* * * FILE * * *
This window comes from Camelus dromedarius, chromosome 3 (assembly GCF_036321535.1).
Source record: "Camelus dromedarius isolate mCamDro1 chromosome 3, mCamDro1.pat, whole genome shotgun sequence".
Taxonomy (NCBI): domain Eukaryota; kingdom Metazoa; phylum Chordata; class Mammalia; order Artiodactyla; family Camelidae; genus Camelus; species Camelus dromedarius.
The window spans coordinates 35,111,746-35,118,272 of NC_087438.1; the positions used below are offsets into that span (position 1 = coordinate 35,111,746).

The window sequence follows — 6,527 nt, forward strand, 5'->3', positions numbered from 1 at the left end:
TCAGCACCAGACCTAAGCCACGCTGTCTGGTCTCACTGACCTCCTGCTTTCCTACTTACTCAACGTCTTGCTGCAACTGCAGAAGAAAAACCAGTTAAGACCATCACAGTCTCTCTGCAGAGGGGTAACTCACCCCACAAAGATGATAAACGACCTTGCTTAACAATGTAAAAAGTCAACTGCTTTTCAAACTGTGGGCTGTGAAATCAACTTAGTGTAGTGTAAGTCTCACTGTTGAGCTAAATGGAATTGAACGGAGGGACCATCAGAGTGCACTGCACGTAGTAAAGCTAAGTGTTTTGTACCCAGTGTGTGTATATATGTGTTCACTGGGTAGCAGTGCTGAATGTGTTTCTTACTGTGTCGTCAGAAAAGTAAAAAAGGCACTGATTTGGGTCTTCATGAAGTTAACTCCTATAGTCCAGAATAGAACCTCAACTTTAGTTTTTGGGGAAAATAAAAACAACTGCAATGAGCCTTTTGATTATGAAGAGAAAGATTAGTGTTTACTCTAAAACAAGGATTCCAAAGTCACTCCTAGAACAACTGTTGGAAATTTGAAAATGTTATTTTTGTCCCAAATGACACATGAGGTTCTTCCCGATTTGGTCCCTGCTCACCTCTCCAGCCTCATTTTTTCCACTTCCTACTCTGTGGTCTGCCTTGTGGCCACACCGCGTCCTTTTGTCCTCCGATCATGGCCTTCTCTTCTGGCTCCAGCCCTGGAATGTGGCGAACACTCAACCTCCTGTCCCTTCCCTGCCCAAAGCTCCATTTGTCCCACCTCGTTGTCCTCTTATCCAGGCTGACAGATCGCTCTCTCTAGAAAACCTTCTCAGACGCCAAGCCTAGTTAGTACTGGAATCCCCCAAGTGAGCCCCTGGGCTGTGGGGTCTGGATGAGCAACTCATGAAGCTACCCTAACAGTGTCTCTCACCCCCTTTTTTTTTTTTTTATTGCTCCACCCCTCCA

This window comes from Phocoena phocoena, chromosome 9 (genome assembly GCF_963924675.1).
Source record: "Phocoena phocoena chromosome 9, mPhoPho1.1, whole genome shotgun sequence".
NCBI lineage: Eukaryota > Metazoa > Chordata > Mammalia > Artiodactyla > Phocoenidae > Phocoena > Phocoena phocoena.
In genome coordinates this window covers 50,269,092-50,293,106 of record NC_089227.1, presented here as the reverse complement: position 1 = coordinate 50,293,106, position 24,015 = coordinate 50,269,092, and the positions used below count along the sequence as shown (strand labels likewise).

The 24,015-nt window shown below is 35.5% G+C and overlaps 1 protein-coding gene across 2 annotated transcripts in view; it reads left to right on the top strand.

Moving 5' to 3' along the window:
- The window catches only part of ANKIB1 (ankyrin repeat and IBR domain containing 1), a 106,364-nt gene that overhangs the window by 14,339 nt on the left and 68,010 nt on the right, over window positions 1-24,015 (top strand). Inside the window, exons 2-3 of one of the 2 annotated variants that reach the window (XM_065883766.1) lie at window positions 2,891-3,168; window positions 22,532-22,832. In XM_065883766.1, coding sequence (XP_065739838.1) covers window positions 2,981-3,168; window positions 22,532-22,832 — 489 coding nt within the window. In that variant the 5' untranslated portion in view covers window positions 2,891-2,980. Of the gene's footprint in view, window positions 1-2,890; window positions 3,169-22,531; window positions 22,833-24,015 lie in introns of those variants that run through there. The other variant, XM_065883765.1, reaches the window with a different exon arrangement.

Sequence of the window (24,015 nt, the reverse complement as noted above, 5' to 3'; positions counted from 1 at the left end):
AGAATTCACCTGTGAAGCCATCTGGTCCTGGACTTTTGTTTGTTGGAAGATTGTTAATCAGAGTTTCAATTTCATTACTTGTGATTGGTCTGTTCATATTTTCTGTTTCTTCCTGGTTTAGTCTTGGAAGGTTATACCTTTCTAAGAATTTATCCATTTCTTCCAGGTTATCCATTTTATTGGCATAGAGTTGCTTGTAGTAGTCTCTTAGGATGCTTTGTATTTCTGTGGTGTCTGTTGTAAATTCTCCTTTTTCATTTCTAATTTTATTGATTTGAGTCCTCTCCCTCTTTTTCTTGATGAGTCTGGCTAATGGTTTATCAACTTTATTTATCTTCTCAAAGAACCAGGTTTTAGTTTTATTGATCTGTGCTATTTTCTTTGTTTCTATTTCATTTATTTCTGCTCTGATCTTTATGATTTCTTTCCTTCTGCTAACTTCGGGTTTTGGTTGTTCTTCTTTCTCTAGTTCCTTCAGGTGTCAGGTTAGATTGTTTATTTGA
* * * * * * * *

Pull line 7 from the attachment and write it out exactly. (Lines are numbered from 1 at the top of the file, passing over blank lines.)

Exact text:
This window comes from Phocoena phocoena, chromosome 9 (genome assembly GCF_963924675.1).